The South African government has summoned the US ambassador to explain the issuance of a terror alert.
In a strong show of diplomatic displeasure, the government summoned the ambassador to the International Relations Department, to explain the circumstances surrounding the issuing of the alert.
The department, together with the State Security Agency (SSA), released a joint statement in which it accused the Americans of trying to undermine South Africa’s counter-terrorism efforts.
The department’s Clayson Monyela says the US embassy’s source lacked credibility.
“Alerts of that nature have the unintended consequences of causing panic and we have a responsibility to ensure that the information that we rely on, at the very least, has to be credible.”
He insists South Africa has good relations with America.
“We’ve taken the action to call in the US embassy to come and discuss this matter further so that we compare notes, but also express our displeasure in the manner in which this was handled so that going forward we avoid it.”
The British and Australian embassies which issued similar warnings have also been called to a meeting at the International Relations Department.
‘SA will issue threat alerts’
The government has made it clear to embassies based in the country that it is the South African government that will issue threat alerts to the public.
“We reject attempts to generate perceptions of government ineptitude, alarmist impressions and public hysteria on the basis of a questionable single source,” said the department’s spokesperson
Monyela says government is fully capable of protecting its citizens and foreigners in the country.
“We expect foreign embassies on our soil to follow the correct channels when communicating matters of such nature. Should the need arise, the South African government would be the first to inform the public about any imminent threat.”
‘No known militant groups operate in SA’
Security officials say no known militant groups operate in South Africa, which has seldom been associated with Islamist militancy.
No change to status
The US embassy in Pretoria has however responded in a statement affirming that there is no change to the status of the threat warning it issued.
The embassy said the message issued was based on specific, credible and non-counterable threat information.
Last Saturday, the United States warned its citizens of possible attacks by Islamist militants on US facilities or shopping malls in South Africa during the Muslim holy month of Ramadan.
South Africa to commence issuing 5-year visas to Nigerians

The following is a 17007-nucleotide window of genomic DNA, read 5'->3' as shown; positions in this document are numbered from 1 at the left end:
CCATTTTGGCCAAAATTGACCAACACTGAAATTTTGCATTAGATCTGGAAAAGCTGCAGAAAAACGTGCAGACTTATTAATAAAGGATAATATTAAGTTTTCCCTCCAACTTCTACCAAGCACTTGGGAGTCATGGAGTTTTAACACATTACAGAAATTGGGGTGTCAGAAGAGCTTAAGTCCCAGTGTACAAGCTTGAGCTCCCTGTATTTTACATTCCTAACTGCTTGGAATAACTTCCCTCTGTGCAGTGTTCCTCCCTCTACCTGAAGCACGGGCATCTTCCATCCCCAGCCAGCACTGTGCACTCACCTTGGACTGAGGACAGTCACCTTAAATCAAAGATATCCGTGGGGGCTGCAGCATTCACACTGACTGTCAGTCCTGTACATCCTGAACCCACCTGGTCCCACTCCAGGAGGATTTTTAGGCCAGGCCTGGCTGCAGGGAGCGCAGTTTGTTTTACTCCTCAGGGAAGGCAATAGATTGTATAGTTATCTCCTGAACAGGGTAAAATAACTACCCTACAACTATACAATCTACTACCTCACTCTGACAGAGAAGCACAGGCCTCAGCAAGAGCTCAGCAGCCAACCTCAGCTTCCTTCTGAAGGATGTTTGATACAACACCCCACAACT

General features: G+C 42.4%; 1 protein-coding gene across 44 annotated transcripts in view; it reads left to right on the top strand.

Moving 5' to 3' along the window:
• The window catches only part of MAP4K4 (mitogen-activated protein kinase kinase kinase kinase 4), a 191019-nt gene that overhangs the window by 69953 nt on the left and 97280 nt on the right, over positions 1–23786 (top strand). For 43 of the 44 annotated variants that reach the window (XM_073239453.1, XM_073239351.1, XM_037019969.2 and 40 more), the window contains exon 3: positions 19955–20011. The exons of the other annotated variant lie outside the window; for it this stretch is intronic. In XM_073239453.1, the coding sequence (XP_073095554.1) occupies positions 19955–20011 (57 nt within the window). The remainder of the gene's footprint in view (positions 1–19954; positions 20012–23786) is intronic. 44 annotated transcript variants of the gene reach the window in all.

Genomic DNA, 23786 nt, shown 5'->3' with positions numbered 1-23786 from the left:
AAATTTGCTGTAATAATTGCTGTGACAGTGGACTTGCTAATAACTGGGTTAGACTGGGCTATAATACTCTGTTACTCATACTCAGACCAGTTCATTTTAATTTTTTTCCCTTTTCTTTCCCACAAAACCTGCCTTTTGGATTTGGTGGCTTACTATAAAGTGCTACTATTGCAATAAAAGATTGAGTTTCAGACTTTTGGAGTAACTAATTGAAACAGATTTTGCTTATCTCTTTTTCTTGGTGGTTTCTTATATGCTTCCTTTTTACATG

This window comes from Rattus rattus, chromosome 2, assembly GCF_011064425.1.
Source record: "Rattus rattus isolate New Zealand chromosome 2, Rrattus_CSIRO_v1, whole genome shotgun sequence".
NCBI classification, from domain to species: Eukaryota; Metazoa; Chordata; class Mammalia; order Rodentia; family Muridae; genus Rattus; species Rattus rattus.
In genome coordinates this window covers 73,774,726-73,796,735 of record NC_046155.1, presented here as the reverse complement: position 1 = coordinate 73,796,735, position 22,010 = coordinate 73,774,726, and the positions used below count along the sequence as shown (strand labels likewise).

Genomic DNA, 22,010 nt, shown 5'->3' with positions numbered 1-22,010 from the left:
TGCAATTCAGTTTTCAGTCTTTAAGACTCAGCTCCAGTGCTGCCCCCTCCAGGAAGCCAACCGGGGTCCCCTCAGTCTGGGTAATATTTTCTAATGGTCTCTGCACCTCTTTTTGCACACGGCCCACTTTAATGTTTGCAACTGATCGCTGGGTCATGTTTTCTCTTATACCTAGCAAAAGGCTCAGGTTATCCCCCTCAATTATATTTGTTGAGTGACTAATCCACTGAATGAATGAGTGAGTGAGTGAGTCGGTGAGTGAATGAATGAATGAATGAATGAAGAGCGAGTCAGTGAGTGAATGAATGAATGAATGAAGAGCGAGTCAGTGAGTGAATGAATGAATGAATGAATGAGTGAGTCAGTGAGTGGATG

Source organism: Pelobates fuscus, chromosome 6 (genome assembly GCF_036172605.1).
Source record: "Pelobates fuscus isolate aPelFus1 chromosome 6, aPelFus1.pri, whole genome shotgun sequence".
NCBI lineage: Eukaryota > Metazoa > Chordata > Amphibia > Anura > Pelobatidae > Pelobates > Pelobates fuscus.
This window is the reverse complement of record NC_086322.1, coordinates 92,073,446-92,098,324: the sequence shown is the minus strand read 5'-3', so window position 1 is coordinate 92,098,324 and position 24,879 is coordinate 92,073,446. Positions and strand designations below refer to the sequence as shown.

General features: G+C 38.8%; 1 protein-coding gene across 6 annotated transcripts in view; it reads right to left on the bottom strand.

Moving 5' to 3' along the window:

The South African High Commissioner to Nigeria, Lulu Mnguni, has announced his government’s decision to commence the issuance of five-year visas to Nigerian professionals, business people and other frequent fliers.
Speaking with the News Agency of Nigeria (NAN) in Lagos, Munguni said his government was now prepared to eliminate the difficulties usually faced by Nigerians when seeking South African visas.
The diplomat also said his government was moving away from having political diplomacy to more of economic diplomacy with Nigeria.
“There has been growing concerns from both Nigeria and South Africa on the issue of visas. There have been complaints by Nigerians on how they are treated when seeking visas,” he said.
“Our president has indicated that Nigeria and South Africa need to intervene by making it easier for our nationals to have visas to our two countries.
“We came to an agreement that business people and frequent fliers between South Africa and Nigeria will qualify for long-term visas of two, three, and five years. We have totally moved from political diplomacy to economic diplomacy. And to promote this new economic diplomacy, there needs to be a smooth movement of people between our two countries.”
Mnguni said he had made a proposal to his government for the recruitment of more staff, so as to be able to promptly attend to the demand of Nigerians for visas to South Africa.
According to him, Nigeria and South Africa’s inability to promote people-to-people relationships is responsible for the uninformed tension between them.
He said it was imperative for both countries to unplug some of the “irritants” that have undermined their cohesion.
“We need a friendship that resides with our people. Nigeria and South Africa need to criticize each other in a constructive way,” he said.
According to him, “We need to look at how we can unplug some of the irritants that have undermined our cohesion.”
South Africa is one of the leading destinations for Nigerians who travel abroad. A 2013 estimate put the number of Nigerians residing in the country at over 250,000.